Georgian architecture was widely disseminated in the Thirteen Colonies during the Georgian era. American buildings of the Georgian period were very often constructed of wood with clapboards; even columns were made of timber, framed up, and turned on an oversized lathe. At the start of the period, the difficulties of obtaining and transporting brick or stone made them a common alternative only in the larger cities or where they were obtainable locally.
A premier example of Georgian planter architecture is Westover Plantation, built in the mid-18th century as the residence of William Byrd III, the son of the founder of the Richmond, Virginia. An elaborate doorway, which is recognized as "the Westover doorway," adorns the main entrance and contrasts an otherwise simple construction. During the American Civil War, the house served as the headquarters of Union General Fitz John Porter, the protégé of George McClellan, who was stationed at nearby Berkeley Plantation, and purportedly had its east wing struck by a Confederate cannonball fired from the south side of the James River. The wing caught fire and lay in ruin until Mrs. Clarise Sears Ramsey, a Byrd descendant, purchased the property in 1899. She was instrumental in modernizing the house, rebuilding the east wing, and adding hyphens to connect the main house to the previously separate dependencies, thereby creating one long building.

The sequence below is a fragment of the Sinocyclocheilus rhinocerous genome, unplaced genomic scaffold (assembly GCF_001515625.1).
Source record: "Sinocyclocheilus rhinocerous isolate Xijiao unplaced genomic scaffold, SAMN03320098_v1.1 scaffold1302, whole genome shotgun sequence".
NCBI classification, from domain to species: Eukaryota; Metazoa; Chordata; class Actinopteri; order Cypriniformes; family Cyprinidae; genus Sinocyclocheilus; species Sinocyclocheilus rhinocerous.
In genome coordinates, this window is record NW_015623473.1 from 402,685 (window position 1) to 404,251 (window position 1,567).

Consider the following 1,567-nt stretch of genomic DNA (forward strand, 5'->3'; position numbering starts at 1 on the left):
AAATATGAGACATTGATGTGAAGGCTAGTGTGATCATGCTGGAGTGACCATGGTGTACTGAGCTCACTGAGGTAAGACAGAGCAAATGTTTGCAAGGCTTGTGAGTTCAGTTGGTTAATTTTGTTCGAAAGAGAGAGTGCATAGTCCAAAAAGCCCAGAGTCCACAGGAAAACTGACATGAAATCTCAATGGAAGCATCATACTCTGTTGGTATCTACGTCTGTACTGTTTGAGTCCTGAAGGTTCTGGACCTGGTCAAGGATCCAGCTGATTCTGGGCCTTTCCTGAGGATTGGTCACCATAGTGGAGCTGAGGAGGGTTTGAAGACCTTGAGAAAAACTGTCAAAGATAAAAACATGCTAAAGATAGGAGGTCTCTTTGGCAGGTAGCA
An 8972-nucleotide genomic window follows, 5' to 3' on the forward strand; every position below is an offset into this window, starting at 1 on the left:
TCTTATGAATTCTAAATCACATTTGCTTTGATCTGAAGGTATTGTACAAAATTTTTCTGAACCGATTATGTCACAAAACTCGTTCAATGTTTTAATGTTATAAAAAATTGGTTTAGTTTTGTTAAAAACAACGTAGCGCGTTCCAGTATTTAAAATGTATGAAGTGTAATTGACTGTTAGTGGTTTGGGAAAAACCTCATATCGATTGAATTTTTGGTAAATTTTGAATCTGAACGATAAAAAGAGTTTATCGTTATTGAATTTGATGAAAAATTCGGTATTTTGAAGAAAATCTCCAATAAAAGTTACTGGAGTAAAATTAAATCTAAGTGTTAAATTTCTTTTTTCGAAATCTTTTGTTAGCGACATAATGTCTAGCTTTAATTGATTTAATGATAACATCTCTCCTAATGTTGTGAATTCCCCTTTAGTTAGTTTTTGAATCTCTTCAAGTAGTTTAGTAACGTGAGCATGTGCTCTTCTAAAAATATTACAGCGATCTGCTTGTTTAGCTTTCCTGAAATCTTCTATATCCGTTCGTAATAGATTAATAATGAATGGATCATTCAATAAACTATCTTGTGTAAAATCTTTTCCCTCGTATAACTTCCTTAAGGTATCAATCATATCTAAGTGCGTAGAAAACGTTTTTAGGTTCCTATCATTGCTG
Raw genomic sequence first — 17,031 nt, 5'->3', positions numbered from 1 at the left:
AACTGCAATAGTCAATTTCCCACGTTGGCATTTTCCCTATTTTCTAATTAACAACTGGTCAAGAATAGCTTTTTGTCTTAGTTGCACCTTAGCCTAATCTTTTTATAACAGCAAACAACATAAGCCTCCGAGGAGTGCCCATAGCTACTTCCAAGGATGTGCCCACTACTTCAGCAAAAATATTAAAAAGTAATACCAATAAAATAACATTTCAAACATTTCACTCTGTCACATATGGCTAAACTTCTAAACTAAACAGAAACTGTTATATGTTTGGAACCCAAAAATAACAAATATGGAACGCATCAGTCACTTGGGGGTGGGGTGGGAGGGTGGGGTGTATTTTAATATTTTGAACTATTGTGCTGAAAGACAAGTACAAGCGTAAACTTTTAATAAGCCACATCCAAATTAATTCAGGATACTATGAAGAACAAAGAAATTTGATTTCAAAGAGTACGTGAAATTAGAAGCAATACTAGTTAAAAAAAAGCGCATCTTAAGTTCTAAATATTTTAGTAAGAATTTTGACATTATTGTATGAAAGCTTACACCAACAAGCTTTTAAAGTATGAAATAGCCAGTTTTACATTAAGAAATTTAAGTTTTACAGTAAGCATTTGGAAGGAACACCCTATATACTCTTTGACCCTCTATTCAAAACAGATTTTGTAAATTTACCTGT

Introduced to the continent by George Berkeley in the 1720s, Palladian architecture became popular with American society in the construction of colleges and public buildings, while many houses too were built in the Jefferson Paladian style of Monticello. Andrea Palladio developed Palladianism in the 16th century, publishing in 1570 Quattro Libri, a treatise on architecture in four volumes and illustrated with woodcuts after Palladio's own drawings.
Covered and columned porches feature prominently in Palladian architecture, in many cases dominating the main facade. Red brick exteriors and either slanted or domed roofs are commonplace among residential buildings.
Monticello, residence of US President Thomas Jefferson, was built in a style unique to him that has been emulated in the construction of many colleges, such as The Rotunda of the University of Virginia, as well as churches, courthouses, concert halls, and military schools.